Instead of being an act that can be turned into a threat of coercive power,  faithful giving is an act of spiritual maturity and reflects the depth of our commitment to God.  Spiritual giving is an act of gratitude for all that God has done in our lives. When we give faithfully as an orientation to the mission of the church and the future, we are helping to provide others with the opportunity to participate in and share in the benefits of being part of a spiritual community and to be recipients of God’s love and God’s grace.  Each and every one of us are the beneficiaries of the stewardship and faithfulness of previous generations. And, the decisions we make with our money says a lot about the extent to which we recognize that and the depth of our own spiritual maturity than it does about anything else.

It might also be tempting, in the middle of a transition period, to be cautious and reserved about our pledges for next year.  Robert is leaving, and we have no idea who the next rector will be. Indeed, we’ll probably be halfway through the year before we know who the next rector will even be.  So, we have some choices to make as we consider our pledges for 2020. Do we take a wait and see approach? Holding back until we see if we like the next person or not? If we like the next rector, will we increase our pledge to signal our approval?  If we don’t like the next rector then will we vote with our feet and our pocketbooks, making him or her worry more about being popular rather than being an effective priest?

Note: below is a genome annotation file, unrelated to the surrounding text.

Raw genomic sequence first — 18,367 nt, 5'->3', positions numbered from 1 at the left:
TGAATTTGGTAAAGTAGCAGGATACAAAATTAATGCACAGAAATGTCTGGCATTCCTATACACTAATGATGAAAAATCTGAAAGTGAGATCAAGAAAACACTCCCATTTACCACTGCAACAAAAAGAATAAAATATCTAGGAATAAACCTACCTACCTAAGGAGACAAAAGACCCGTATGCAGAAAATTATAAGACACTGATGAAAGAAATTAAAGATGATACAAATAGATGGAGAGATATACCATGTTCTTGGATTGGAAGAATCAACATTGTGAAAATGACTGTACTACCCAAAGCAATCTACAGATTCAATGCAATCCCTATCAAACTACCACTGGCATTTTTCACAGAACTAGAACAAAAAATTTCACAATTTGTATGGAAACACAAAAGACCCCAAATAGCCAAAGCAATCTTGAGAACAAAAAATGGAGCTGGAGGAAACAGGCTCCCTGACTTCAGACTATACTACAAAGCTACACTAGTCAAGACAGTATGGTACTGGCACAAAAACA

Or, do we act against conventional behavior this stewardship season exceed what is being asked of us, reversing the negative trend of the last few years? Will we as a congregation pledge as a show of faith that we believe in and will work for the future of St. John’s, no matter who is called to be the next rector?  Do we want the next rector to have to worry about the budget and be concerned about the state of spiritual maturity of St. John’s walking in the door? Or would we rather have the next rector focused on how to allocate and apply those resources so that St. John’s can be creative, prudent, wise, insightful, and even shrewd in the way that it goes about preaching the Gospel to the people of this generation?

We all have some time to think about it.  The first stewardship meeting is in two weeks.  Pledges are due on November 1st.   But, whatever we decide to do either individually or as families, our actions will speak volumes about the state of our spiritual life, our hopefulness for the future of St. John’s and who our true master is.  Will it be God or will it be wealth?